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View Full Version : Is .PDF/x-1:2001a the same as .pdf for LSI?



EmpoweredOKC
09-13-2010, 06:55 AM
LSI has a very picky demand for a file format of .pdf/x-1:2001a. That's an intimidatingly-specific commandment! I started to look into it, and the first website I found on the topic is http://www.planetpdf.com/creative/article.asp?contentid=6541 which says, "I also wanted to make clear that PDF/X-1 is not a new or experimental file format; for PDF/X-1 is PDF..." and then goes on to explain that one IS the other.

Further confusing me is the fact that my Photoshop save option offers .pdf, but not any picky, specific TYPE of .pdf. For Photoshop, .pdf is .pdf is .pdf.

So what I'm wondering is this: is LSI essentially just asking for a finished .pdf file, ready to print, or do they actually MEAN something more particular than that by fussing over .pdf/x-1:2001a?

zpeteman
09-13-2010, 07:03 AM
There are a slew of settings for a .PDF output file including things like printers marks, compression formats and all sorts of other stuff. In InDesign when you output to a PDF you have to set all these things up, usually according to your printer's specifications. Surely LSI has some sort of spec list for setting up the PDF correctly. I'd ask them, most printers will send you a sheet that specifies exactly what settings to use. If you aren't using InDesign or Quark for your output, I don't know what to tell you. InDesign is well worth the couple of hundred dollars it costs.

AlexPiper
09-13-2010, 07:09 AM
PDF/X-1:2001a is actually a very specific subset of PDF, primarily designed for physical printing. Most people who want a PDF for professional printing purposes are expecting PDF/X-1. For instance:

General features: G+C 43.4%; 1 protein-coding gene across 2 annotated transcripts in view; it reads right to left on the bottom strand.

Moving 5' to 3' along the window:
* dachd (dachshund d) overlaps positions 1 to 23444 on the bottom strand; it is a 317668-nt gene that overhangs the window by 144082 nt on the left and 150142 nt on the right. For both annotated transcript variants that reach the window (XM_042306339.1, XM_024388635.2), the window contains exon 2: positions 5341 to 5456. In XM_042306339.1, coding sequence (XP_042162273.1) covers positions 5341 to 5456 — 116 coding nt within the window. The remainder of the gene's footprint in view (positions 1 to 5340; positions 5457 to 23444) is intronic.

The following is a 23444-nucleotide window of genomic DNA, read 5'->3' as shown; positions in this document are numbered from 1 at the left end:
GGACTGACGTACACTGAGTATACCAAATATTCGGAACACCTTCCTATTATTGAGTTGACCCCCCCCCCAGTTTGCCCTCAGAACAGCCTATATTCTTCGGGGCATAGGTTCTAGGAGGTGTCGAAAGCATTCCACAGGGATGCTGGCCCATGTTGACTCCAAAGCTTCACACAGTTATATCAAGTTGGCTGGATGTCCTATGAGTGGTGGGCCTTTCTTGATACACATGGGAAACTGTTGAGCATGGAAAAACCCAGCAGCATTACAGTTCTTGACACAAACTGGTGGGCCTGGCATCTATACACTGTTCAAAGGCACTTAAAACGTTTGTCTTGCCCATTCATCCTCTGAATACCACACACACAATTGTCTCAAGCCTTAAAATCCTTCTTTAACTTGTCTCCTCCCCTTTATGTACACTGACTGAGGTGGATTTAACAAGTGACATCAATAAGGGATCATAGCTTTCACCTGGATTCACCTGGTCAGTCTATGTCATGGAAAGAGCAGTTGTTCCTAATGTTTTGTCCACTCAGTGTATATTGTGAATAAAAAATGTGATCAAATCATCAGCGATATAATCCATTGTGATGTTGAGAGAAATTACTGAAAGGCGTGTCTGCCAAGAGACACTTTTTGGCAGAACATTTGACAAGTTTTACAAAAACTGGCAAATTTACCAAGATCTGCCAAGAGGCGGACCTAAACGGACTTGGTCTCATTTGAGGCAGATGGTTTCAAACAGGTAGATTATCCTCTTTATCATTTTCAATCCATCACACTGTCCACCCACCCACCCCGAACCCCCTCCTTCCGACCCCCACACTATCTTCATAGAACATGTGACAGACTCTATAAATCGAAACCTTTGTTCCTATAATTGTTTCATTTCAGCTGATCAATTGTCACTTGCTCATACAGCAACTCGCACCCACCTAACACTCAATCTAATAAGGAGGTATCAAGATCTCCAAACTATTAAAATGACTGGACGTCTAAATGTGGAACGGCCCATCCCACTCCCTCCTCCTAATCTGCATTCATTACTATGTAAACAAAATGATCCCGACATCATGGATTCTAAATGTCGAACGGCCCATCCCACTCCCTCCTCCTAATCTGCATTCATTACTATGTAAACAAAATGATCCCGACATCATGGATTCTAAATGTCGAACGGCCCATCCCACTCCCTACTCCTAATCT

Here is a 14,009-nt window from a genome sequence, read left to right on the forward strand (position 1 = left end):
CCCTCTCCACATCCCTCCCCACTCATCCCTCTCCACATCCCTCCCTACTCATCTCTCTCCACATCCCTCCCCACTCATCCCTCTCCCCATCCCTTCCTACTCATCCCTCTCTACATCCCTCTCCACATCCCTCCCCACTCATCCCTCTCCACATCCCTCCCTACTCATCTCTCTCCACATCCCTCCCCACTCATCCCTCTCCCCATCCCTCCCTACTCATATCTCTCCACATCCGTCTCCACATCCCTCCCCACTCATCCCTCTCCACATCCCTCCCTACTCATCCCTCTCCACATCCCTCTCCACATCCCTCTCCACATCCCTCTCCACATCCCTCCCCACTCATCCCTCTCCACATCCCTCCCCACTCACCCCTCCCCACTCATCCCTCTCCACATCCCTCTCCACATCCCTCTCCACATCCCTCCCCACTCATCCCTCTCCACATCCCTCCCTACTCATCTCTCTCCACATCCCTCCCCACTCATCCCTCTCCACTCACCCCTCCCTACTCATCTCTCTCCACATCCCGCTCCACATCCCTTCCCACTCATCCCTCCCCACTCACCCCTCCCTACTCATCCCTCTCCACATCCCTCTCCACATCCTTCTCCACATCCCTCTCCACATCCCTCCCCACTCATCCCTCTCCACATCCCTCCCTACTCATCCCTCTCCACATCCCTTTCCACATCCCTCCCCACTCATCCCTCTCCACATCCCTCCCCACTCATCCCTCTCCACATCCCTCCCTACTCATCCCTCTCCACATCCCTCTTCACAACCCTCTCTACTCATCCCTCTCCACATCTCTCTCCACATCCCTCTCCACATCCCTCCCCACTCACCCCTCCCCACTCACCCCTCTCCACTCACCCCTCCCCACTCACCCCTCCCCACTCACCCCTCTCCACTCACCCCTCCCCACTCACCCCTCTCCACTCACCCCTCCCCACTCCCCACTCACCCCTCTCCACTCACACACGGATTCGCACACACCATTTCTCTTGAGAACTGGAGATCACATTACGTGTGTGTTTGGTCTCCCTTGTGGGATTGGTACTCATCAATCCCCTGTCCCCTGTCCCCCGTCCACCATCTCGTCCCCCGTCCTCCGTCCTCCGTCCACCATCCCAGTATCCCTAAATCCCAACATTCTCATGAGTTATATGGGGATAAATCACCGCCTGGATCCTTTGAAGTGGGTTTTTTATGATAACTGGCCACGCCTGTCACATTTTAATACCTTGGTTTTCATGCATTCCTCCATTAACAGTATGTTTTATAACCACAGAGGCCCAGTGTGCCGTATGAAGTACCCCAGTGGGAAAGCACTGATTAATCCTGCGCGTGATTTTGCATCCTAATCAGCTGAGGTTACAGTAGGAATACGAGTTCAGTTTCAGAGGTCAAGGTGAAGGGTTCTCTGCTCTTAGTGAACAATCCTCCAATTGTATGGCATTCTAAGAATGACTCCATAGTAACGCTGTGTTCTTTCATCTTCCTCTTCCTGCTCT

All fonts must be embedded in the PDF file, rather than requiring the host system to have them installed.
All images must be either in CMYK or spot-color formats (suitable for professional printing), rather than monitor-optimized RGB.
The various layout and bleed boxes cannot be left undefined.
You cannot have any active content (forms that can be filled out in Acrobat Reader, PDF scripts, sounds or movies, etc.) in a PDF/X-1 file.

If you're on a Mac, for instance, you'll notice that the built-in system-wide PDF-generator tool has options for 'Save as PDF' and 'Save as PDF-X'; the latter will embed fonts and prepare all images.

If you're saving in Photoshop's own export-as-PDF, you need to go into PDF options and pick the PDF/X-1a option (http://help.adobe.com/en_US/Photoshop/11.0/WSA79FA899-BC95-401e-BD44-5B26BC31B369.html), which will embed the fonts and set up the bleeds appropriately for you. They do have a specific option for exporting PDF/X-1:2001a or PDF/X-1:2003a. (Though Adobe calls them PDF/X-1a:2001 and PDF/X-1a:2003.)

EmpoweredOKC
09-13-2010, 11:54 PM
Thank you SO much! Part of what threw me is their insistence on a .pdf being made via Distiller, when all my Photoshop .pdf properties report them as having been made through a ".pdf plugin for Mac" or "Quartze plug in for Mac." I was panicked, but LSI told me that's fine--as long as I render in the PDF/x... (or "high quality") formats.

AlexPiper
09-14-2010, 12:18 AM
Glad I could help clarify. :)

Screen-display PDFs can have low-quality images, use RGB, have interactive elements, all sorts of wacky stuff suitable for use on a computer. PDFs for printing should have all high-quality images, use CMYK, embed all fonts, avoid all interactive elements, etc. PDF/X-1a is just a standard encapsulating 'what PDFs for professional printing should do' as an ISO document.

For anyone who has Acrobat, using Distiller is probably the easiest way to ensure you have a professional print-ready PDF file without worrying about settings like 'PDF/X-1a:2001 compliant' and suchnot. That's probably why they originally told you the PDF had to be made in Distiller. :)